Reminiscing about the '60s in Paris, Soto remembers the distance he liked to keep from Cuban novelist and musicologist Alejo Carpentier who, along with the Argentinian Jorge Luis Borges, launched "magical realist" literature. Carpentier had lived in Venezuela during the previous decade, and Soto disagreed with the novelist's idea that the universal lay in the local and regional. He recalls Carpentier's remarks when he entered a Soto exhibition at the Denise René Gallery. Seeing the kinetic works and the open layout of the exhibition, Carpentier exclaimed, "This is Guyana!," Soto's home province of vast plains and dramatic tepuys (huge, plateau-like rock formations of a stark verticality that dot Venezuela's Gran Sabana).
That Soto's spaces are rooted in his native environment of eastern Venezuela, and more broadly in a New World sense of vastness, is not a new idea, but it's one Soto has trouble embracing. He does recognize that abstraction is far from an exclusively European reality. "Arabic civilization was closer than European civilization to the truth in conceiving of space as immeasurable. Geometry was a trap, one I had to use, to make these concepts legible to the Western public." While Soto has done much to transcend the lingering power of perspective in art, he reveres the Renaissance masters. Says Soto, "Perspective, which for centuries was unquestioned in Europe, is only one way of interpreting the third dimension. An Indian of the Orinoco, who constructs circular houses and conceives of the universe in such terms, doesn't understand perspective. In a Western context, the intersection of the infinitely small and the infinitely large is a difficult concept to live with. We can understand it theoretically or scientifically, but we resist its effect on our everyday lives. Westerners define themselves as observers of the world, so as an artist I have to come up with ways of making that observer feel and experience the infinite spaces of which we are all made."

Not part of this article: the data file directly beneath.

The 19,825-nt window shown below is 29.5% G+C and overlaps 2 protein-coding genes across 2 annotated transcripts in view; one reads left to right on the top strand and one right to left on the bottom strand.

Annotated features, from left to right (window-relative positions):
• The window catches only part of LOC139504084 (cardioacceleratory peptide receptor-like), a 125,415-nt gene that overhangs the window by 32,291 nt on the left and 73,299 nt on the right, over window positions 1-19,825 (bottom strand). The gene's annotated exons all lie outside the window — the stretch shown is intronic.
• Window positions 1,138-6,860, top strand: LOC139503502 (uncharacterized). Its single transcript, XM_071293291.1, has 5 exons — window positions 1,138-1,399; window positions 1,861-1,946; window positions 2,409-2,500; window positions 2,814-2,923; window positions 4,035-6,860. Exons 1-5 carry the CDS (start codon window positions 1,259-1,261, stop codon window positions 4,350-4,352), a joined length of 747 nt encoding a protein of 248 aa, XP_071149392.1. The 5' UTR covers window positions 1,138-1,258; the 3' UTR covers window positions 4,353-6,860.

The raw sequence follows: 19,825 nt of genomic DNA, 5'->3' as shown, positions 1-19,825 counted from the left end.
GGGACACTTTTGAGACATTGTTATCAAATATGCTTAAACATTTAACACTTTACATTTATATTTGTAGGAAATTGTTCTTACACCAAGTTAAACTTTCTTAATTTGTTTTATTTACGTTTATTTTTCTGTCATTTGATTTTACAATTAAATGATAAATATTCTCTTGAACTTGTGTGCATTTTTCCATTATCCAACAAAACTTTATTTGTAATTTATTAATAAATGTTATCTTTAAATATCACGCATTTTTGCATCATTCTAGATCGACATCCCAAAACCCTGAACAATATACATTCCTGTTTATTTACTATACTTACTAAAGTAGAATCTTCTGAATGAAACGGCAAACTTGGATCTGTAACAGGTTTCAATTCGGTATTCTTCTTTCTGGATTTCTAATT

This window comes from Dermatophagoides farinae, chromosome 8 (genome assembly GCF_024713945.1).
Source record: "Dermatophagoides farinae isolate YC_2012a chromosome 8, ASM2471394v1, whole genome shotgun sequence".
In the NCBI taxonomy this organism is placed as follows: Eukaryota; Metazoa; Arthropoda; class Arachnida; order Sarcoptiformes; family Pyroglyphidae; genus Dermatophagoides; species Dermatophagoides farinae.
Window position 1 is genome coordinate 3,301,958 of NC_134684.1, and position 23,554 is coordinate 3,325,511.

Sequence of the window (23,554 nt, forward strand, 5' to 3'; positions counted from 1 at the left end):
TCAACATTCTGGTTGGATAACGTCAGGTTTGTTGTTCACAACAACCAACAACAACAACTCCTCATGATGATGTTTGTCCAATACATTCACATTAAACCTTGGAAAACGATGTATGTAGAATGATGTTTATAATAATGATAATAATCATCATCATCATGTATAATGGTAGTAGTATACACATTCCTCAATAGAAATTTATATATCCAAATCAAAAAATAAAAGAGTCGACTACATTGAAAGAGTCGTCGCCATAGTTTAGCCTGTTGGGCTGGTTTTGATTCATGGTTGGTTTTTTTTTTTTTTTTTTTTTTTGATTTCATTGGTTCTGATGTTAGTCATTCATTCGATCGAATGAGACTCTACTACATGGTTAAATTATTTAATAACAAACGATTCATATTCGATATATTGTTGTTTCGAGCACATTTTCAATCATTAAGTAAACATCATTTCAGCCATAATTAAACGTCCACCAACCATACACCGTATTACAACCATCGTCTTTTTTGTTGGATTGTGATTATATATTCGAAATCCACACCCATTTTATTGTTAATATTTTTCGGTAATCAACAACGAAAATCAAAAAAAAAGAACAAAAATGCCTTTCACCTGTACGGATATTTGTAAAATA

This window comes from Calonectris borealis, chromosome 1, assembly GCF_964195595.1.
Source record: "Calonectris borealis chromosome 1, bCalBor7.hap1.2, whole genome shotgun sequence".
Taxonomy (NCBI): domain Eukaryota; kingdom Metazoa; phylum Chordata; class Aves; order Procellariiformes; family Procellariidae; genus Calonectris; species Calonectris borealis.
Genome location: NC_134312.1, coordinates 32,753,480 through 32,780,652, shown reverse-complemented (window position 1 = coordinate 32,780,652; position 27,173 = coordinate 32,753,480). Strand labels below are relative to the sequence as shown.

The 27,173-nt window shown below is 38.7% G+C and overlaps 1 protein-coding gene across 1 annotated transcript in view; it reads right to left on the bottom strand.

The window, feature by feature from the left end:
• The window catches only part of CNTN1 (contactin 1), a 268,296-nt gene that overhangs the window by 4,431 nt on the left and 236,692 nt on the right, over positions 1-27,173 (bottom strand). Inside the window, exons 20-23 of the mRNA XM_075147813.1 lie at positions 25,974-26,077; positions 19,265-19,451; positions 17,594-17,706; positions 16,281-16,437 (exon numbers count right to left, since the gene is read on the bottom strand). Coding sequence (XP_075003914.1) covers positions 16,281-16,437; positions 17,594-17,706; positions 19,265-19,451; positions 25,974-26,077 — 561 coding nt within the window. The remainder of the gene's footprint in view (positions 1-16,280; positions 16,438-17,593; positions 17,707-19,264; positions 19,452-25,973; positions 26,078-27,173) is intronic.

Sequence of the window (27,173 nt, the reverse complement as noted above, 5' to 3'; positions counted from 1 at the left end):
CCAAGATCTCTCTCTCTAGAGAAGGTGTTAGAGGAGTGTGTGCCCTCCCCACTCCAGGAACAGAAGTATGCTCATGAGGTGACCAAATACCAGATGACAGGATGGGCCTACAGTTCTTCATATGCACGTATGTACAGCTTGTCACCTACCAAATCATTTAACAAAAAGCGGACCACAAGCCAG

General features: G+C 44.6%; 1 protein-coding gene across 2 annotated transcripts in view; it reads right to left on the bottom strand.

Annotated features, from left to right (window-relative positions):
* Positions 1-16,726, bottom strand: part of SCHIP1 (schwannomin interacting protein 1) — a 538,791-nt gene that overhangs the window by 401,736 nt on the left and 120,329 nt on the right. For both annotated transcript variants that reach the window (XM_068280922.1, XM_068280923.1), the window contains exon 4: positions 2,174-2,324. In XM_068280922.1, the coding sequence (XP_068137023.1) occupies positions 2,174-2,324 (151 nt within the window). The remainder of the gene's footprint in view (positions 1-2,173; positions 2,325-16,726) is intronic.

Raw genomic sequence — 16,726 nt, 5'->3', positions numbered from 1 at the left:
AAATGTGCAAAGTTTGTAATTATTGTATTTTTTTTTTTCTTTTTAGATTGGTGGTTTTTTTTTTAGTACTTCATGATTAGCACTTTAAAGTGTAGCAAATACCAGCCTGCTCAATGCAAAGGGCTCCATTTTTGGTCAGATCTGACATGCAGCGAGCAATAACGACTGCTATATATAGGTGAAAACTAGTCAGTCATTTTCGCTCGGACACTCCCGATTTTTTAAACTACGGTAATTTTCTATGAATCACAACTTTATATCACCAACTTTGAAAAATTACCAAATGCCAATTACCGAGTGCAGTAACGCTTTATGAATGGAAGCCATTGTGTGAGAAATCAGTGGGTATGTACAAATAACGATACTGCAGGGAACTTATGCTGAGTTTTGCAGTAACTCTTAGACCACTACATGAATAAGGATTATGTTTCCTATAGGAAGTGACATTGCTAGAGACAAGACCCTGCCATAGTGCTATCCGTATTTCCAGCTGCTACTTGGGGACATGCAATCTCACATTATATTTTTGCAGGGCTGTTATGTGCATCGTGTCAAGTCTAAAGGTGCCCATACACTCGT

It is precisely in the orchestration of those experiences that participants find themselves feeling, and not just thinking, things which they didn't plan on. Crossing a "Penetrable" produces a simple yet jolting experience. Spectators must not only redefine their relationship to the space that immediately envelops them, they must also reconfigure their sense of the horizontal and the vertical. As they walk, they mark the countless possible horizontal trajectories through this space. They stand, and thereby are implicated in the prototypes of the infinite that surround them and brush their faces and bodies. They find themselves as existential centers in a microcosm where no center is possible, and they feel their subjectivity at once exalted and dissolved. The fundamental attributes of their physical beings and their visual universe-distance, form, color, solidity, emptiness-have never presented themselves in clearer terms. There is a luminous loneliness in that.
Untitled (from "Escrituras" series), 1966. Paint on wood and metal, nylon thread, 75 x 140.5 x 16 cm.
Emerging from a "Penetrable," the spectator's view of Soto's other sculptures is profoundly altered. The spectator can now make more sense of the cool experimentations with repetitions of dots done during the '50s, and, from the same period, of Soto's haunting use of pieces of worn wood. On their smooth portions Soto would paint his signature planes of black and white lines and place bent wires in front of them. It was always about a dialogue with the sensuous, overwhelming chaos of the immediate and the physical and not about withdrawing from it into some Pythagorean refrigerator of mathematical concepts. And the spectator can make more sense of the marvelous "Escrituras" ("Writings") of the '60s and '70s. Curved into unpredictable shapes, metal rods dangle in front of lined surfaces exalting the fundamental ambiguity of language-its semantic redolence and physical immediacy, and its capacity for infinite recombination. The journey into the "Penetrable" has closed the circle. Life now enters the vibrant, no less sensuous, construct of the mind, and an interface occurs, a silent mirroring. A new kind of identity attempts to be born.
"No artist today," says Soto, "can ignore space-time. We must find artists, even among those who continue to work within two-dimensional formats, who provoke a new sentiment: that in art there are no longer observers but participants. The artist does not have the final word."
Ricardo Pau-Llosa is a poet and art critic living in Miami.